Pearlharbourer, if you're like me and have semi/long hair and never wear it up, no one will ever see the pearls behind your neck, which is why I won't bother to place pearls there. However, if you have short hair or do wear your hair up, it might look a little bare if you have pearls close together throughout your entire strand except the few inches in the back. You can also look at the tin cups sold on various sites and see how the pearls are spaced to get a better idea of how they are spaced and what they will look like.
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I often don't place the pearls behind near the clasp and will start them around the collar bone or a touch higher. If someone wears their hair down or shoulder length then that's where I start them ... if they have short hair I start them around 3 inches from the clasp. Using the same size is best as Pattye pointed out. Personally I like 10mm pearls. 36' is a good length for doubling.
As for the pearl placement - when you double it you just fiddle with the length of the two 'necklaces' and you'll be able to get the pearls to land between each other.
Amti personally I do not want large gaps near the clasp. I have several tin cups. The longer ones I sometimes wear doubled. If there are large pearls only in the front they end up in the back. Pearl placement is key for wearing them doubled to see what colors will be next to each other. The back needs to be just as beautiful as the front because you never know when the clasp will get twisted around as in the bottom picture which I did on purpose.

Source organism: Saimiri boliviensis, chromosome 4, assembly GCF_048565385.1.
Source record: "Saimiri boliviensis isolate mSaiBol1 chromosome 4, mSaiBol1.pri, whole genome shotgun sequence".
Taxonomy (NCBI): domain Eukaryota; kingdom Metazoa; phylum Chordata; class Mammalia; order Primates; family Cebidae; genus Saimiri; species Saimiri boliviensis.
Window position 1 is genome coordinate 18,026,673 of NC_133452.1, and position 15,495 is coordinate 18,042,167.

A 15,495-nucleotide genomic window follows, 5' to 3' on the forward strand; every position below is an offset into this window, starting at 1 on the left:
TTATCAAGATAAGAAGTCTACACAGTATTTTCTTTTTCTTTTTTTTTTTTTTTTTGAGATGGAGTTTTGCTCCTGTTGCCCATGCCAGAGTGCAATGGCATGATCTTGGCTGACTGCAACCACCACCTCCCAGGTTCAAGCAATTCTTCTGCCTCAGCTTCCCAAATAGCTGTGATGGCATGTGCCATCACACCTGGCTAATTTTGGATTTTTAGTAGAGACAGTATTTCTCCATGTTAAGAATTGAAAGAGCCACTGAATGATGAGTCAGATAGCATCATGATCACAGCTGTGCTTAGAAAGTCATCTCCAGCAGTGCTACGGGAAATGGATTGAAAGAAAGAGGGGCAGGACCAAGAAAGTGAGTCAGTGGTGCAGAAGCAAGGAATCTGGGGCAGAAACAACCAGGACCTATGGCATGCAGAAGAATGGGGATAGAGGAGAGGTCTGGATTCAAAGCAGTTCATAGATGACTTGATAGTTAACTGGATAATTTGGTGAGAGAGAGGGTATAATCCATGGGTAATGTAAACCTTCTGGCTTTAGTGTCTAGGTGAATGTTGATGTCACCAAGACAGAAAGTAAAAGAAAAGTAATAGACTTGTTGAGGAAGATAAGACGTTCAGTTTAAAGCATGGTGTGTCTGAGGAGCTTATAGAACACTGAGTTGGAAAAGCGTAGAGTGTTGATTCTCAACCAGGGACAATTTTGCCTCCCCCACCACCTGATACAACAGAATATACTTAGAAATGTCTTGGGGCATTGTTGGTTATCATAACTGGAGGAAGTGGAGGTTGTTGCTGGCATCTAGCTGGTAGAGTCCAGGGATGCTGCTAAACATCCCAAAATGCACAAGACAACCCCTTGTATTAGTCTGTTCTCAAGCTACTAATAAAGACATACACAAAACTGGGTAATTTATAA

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There does not seem to be a hard and fast rule to tin cups. The only limit is the imagination. First picture is the metallic doubled with a souffle pearl enhancer. Second picture is the baroque akoya with a white metallic freshwater drop.
wendy and me at ruckus - Copy.jpgIMG_0269.jpg
Newberry, those are some of the most beautiful tin cups on earth! What a treat to see them again :)
LOL, so those are tin cup necklaces? I have been seeing that term as I've been going through the threads and finally clicked to find out what they were. I have been making these necklaces for years. Now I wonder if I should put "tin cup" in my descriptions if that is a popular term.
This is my PP Tahitian tin cup, 18 inches long, the pearls are 9-10mm and 10-11mm. The centre pearl is slightly larger than the others, so sometimes it pulls the necklace in a bit of a V shape; when I don't like that I simply rotate the necklace a little bit, so it's off centre.


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Here is my favorite tin cup I own. Its a scattered tin cup with metallic fw pearls about 7-9MM. Hisano put it together for me

spacing is 1/2 inch

I really like that size of FW for this.

Lovely ladies, question: What is a good size for simple cable chain that strong but light and pretty in MM?